From time to time, we see electronics projects for model rocket instrumentation. Those who have been involved in the hobby for many years may remember when 8-bit microcontrollers like the PIC16F84 were the kind of hardware you might fly on a mission. These days, however, there’s little reason not to send a high-powered processor. This is exactly what [Mohamed Elhariry] has done with his PiX project, which turns a Raspberry Pi Zero W into a neat little flight data recorder.
The hardware has what you might expect from a flight recorder, including accelerometer, gyroscope, and pressure sensor. In addition, it carries temperature and humidity sensors, and of course, a camera. A 64 GB microSD card provides the storage, while a LiPo SHIM board allows the whole thing to run from a 150 mAh battery. All of the components are off-the-shelf breakouts, which makes assembly as easy as soldering a few connections and securing the modules with a little tape.
The project is in GitHub, including python code, schematics for the hardware, and detailed instructions. If you ever wanted to get started with instrumenting a model rocket, this looks like a great resource. Also in the repo is a captured video from an actual flight [34 MB GIF] if you just want to see the view from one launch.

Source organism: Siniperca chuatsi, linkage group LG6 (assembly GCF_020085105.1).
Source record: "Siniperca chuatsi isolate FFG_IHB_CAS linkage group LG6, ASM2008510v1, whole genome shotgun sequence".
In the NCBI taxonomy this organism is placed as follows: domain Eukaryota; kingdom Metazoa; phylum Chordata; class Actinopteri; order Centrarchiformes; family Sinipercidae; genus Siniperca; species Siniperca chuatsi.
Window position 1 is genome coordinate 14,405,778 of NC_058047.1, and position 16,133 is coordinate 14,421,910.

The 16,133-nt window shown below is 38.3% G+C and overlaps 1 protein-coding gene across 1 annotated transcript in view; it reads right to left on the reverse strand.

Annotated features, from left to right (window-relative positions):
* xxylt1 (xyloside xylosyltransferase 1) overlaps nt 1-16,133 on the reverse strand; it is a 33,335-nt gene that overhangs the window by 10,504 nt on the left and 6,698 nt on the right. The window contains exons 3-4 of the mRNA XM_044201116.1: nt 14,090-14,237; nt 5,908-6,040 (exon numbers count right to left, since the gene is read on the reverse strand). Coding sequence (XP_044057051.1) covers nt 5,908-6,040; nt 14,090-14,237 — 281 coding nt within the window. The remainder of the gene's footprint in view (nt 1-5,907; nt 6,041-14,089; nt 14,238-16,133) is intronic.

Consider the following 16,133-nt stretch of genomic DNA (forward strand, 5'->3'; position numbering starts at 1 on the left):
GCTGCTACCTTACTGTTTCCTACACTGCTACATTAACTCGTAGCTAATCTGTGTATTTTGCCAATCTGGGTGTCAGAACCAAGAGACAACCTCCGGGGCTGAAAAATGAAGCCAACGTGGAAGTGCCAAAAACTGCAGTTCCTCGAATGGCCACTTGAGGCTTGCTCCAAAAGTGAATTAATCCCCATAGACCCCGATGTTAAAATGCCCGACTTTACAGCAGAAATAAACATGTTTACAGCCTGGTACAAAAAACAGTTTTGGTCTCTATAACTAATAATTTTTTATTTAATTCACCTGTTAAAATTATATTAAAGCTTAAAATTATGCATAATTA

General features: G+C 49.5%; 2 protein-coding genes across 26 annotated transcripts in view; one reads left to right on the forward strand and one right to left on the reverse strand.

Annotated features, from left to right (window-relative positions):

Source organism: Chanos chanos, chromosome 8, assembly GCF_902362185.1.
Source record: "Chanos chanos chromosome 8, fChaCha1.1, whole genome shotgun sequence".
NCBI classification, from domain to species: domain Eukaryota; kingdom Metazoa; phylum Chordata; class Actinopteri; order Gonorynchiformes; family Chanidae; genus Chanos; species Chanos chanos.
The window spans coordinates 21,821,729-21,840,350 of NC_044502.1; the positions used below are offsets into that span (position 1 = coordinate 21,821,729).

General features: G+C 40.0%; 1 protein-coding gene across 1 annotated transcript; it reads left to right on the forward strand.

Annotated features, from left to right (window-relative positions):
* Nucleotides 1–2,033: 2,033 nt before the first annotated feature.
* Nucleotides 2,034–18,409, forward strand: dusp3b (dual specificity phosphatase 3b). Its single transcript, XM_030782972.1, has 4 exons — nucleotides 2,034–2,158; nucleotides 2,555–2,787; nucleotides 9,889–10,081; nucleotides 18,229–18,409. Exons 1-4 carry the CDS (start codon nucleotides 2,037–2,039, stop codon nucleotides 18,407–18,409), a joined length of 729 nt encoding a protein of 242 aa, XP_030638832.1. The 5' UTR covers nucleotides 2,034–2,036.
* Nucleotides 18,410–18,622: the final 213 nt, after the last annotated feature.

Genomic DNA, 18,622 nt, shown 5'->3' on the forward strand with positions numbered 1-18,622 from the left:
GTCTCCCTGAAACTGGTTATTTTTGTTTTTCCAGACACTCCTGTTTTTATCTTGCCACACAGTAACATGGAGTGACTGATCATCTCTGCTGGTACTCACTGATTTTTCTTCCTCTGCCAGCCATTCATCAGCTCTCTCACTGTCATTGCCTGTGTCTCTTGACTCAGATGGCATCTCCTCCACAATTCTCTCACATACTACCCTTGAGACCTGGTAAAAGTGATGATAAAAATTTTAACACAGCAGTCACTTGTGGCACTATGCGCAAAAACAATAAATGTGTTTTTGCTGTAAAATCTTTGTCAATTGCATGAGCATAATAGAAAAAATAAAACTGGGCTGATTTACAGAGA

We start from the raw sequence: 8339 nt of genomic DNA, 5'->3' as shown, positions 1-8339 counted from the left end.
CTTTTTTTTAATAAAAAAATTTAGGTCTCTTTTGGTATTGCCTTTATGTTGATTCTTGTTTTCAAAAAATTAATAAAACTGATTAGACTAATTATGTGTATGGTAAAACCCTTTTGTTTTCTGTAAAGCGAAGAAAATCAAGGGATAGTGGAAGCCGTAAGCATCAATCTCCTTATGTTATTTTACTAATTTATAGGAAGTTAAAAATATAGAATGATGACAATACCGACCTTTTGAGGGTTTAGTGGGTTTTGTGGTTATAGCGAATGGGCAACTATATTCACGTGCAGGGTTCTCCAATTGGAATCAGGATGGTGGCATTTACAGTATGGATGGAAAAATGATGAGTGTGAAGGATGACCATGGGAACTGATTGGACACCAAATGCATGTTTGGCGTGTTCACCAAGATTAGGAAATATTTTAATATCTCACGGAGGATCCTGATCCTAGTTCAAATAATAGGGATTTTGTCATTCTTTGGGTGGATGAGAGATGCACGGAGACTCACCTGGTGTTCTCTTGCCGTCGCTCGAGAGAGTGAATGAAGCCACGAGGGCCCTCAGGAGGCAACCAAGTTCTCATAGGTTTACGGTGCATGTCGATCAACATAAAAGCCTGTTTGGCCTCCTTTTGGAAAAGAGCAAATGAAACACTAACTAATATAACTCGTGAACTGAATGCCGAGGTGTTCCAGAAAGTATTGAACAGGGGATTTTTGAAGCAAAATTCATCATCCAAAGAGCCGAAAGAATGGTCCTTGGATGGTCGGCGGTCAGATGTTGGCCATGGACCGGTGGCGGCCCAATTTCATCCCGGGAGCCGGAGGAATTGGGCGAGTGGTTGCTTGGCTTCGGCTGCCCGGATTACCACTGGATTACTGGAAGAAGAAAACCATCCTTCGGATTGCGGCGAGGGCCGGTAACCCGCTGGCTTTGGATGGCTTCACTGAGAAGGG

Using commercial modules seems pretty convenient, but if custom hardware is more your thing, check out these 22 mm round PCBs designed to fit inside rockets.
6 thoughts on “Fly A Pi On Your Next Model Rocket”
I have been Thinking about doing this but also having the Pi perform stabilization and hopefully even controlled flight into terrain! I think it would be great to throw in some opencv and teach it to go where you want.
Note that some free countries become less free when guided missiles are involved.
“Those who would give up essential Liberty, to purchase a little temporary Safety, deserve neither Liberty nor Safety.”
I agree with the sentiment, but go ahead and continue trying to quote the Founding Fathers at the top of your lungs as the jackboots drag you away, and see just how far that gets you. Or, keep your nose pointed pretty much vertical, per NAR safety rules and common sense. Your choice, really — good luck with that!
“Note that some free countries become less free when guided missiles are involved.”
Exactly. When you dig just a little below the surface you can discover the real reason “drones” have such ridiculous regulations placed upon them despite the complete lack of incidents which would justify that level of regulation. Don’t do the same for model rocketry.
Well it’s more advanced than the North Korean missile program.
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